Dear New Shrink,
My company recently downsized and as a result I was laid off from my job. I have been a consistent and responsible employee for the past 12 years and my termination with the company had nothing to do with my performance. I am currently exploring new opportunities but feel really unsure about how to document this on my resume. I do not want to hide anything, but at the same time I do not want being laid-off to keep me from a new opportunity. Do you have any suggestions about how I should handle this?
I am sorry to hear about your news. In a time of tight budgets and difficult business decisions far too many competent and qualified professionals are finding themselves without work. Most employers are forgiving of layoffs and given our current economic climate it does not have the stigma it used to. However, even if they are understanding of your situation, there are several things you can do to handle this situation, both on paper and in person.
Most important is that you are honest and accurate with the information that you provide. Resist the temptation to keep “to present” listed on your resume. Put the month and year you ended your position and use the bullet-points below to describe your accomplishments and deliverables during that time. A potential employer will find out the truth through the interview or background check, so it’s best for you to present them with the correct details from the start.
Fill potential gaps on your resume with volunteer work. Find a cause that you are passionate about or that relates to your career interests and volunteer your time. This will show perspective employers that you are committed to staying active and will help alleviate potential gaps on your resume. Employers want to hire candidates who are proactive and engaged in the work they do.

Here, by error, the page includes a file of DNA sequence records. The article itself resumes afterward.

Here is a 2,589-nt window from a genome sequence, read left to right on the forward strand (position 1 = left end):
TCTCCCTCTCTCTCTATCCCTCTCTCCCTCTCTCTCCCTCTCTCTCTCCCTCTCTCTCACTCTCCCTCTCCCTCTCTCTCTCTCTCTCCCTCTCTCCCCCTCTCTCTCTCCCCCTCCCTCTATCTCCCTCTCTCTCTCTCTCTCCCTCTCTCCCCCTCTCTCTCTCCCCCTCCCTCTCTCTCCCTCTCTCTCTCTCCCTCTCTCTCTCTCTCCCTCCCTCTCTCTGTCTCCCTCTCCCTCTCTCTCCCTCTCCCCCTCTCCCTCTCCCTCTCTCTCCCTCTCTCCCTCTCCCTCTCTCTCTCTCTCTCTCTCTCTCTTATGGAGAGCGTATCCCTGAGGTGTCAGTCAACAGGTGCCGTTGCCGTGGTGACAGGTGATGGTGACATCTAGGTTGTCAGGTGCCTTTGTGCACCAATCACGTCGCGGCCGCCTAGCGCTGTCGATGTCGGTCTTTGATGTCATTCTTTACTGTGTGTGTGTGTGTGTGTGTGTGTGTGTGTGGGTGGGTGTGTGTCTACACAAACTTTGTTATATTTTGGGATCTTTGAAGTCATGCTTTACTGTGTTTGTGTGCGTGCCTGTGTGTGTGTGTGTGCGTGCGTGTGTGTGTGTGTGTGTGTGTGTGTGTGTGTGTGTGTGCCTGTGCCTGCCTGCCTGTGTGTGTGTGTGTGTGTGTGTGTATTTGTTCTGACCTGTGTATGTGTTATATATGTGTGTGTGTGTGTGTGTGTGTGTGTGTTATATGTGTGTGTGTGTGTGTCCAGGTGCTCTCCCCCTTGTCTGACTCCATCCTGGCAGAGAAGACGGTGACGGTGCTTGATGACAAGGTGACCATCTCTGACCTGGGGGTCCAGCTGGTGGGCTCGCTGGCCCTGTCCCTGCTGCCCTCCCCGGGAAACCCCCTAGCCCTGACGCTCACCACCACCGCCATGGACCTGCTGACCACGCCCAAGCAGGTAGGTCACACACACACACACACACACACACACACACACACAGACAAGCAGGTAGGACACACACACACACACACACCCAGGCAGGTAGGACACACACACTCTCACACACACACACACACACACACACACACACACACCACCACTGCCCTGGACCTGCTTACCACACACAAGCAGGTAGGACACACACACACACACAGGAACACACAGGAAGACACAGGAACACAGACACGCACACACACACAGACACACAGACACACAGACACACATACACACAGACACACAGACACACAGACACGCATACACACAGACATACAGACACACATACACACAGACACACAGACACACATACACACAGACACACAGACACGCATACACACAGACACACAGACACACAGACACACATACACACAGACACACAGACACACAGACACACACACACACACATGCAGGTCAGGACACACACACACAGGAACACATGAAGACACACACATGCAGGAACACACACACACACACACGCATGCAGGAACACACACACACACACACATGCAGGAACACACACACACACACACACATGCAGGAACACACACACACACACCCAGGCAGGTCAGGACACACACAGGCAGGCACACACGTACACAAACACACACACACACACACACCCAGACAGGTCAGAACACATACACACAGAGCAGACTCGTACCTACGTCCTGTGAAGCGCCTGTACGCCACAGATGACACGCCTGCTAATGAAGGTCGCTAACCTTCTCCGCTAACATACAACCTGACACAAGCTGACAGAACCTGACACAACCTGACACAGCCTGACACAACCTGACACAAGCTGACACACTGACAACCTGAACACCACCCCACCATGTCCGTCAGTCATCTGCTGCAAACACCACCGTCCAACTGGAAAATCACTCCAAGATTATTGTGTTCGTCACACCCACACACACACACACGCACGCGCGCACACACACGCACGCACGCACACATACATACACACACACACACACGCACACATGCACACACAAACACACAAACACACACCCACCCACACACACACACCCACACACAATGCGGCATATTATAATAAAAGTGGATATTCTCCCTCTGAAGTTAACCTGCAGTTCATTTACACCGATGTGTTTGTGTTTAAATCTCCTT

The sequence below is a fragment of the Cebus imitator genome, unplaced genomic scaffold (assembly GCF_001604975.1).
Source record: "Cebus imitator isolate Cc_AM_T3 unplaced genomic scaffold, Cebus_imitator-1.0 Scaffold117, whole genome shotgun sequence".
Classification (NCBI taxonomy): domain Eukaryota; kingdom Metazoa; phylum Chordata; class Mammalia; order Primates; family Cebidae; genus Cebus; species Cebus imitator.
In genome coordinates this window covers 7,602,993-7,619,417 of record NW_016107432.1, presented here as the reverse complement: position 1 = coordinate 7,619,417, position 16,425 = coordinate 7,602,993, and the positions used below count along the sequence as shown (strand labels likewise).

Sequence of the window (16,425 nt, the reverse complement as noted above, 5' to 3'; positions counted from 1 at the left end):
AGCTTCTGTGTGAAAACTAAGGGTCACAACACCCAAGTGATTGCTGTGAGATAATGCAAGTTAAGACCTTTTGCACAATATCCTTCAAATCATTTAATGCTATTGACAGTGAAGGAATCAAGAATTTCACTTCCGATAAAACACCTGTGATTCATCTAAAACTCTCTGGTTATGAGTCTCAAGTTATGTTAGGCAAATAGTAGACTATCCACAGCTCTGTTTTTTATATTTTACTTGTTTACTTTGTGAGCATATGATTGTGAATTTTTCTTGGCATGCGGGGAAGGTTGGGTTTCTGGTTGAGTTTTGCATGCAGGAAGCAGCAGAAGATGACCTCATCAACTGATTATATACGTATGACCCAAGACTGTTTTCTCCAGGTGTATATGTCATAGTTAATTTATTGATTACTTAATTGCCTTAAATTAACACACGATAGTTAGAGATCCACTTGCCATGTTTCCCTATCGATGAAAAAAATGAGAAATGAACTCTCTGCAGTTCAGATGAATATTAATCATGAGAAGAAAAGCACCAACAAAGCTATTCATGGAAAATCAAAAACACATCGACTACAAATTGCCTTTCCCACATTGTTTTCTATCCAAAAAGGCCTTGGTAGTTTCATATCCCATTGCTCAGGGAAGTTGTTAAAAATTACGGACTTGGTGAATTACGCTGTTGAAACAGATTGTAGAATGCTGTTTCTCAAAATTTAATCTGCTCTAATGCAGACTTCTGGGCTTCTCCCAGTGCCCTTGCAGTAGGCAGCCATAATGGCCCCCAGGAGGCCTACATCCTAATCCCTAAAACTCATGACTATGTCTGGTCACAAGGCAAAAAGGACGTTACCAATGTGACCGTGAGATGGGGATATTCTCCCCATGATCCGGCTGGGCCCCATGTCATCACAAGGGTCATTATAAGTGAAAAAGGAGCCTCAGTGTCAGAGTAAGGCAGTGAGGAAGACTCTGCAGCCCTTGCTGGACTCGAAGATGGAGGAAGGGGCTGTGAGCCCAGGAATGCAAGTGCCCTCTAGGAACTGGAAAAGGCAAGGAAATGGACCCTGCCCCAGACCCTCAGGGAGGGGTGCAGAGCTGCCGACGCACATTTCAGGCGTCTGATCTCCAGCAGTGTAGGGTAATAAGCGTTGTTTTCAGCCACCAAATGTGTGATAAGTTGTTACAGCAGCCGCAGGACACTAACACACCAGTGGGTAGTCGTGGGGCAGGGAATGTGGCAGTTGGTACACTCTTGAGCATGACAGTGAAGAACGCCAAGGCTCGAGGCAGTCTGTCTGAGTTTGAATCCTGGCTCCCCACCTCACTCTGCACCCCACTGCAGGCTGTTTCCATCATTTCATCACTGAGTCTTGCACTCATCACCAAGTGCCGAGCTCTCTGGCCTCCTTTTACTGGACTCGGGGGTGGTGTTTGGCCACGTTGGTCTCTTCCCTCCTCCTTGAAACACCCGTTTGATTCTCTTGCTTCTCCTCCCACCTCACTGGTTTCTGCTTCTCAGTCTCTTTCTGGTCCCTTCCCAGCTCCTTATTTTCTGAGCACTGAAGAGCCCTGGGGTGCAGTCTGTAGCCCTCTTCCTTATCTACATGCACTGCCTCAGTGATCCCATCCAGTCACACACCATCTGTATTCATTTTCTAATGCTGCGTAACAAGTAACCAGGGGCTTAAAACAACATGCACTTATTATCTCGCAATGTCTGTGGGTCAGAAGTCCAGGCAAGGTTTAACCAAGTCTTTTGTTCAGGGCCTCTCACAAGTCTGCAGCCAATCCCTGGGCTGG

Use the cover letter to describe the circumstances of your recent departure. Even if you are upset about the termination, it is important that you remain positive in your explanation. Try framing your experience in terms of the news regarding your company or industry. Mention that they may be aware that your company/industry recently announced staffing reductions and that your position was included in those cuts. Then go on to describe your successful performance and the things you were recognized for. You can conclude your introductory statement by focusing on your current career goals and how the present opportunity fits those objectives.
Use your time and energy to focus on the positive, rather than explaining the negatives. Your resume should document your accomplishments, performance, and measurable results. If an employer gets a strong resume they will pay less attention to the timeline and more to the talents you bring to the table. Always focus on connecting your background and experience to the qualities described in the job description.
As with any position you apply to, you should also tap into your network. Having someone on the inside of a company sharing your information with a hiring manager will increase your chances of securing an interview. In addition, if that person knows more about the details surrounding your layoff they can share that with the hiring manager to reduce any concerns.
It is also important that you practice telling your story. The interview will require that you share the details surrounding your departure. Be prepared to answer questions about your previous employer and termination. Start by drafting a pitch of how you will introduce your layoff to a perspective employer. It may also help to prepare for more specific, challenging questions such as: “Why do you think you were laid off” or “did you see this coming and why didn’t’ you plan earlier.” Share the details you are comfortable with and present your story in a positive, or neutral light. Even if you have negative feelings towards your former employer it is important that you do not voice these to your perspective employer. Employers are seeking specific qualities when they interview and hire new candidates, among those qualities are loyalty and commitment. Show them that you are a team player and that you remain positive and professional no matter what.
KATRINA DAVY, M.A., Ed.M, is a Santa Monica-based professional college and career counselor. She holds degrees from Columbia and Cornell universities. Send your questions to firstname.lastname@example.org. All questions are kept anonymous; let us help you with your life matters!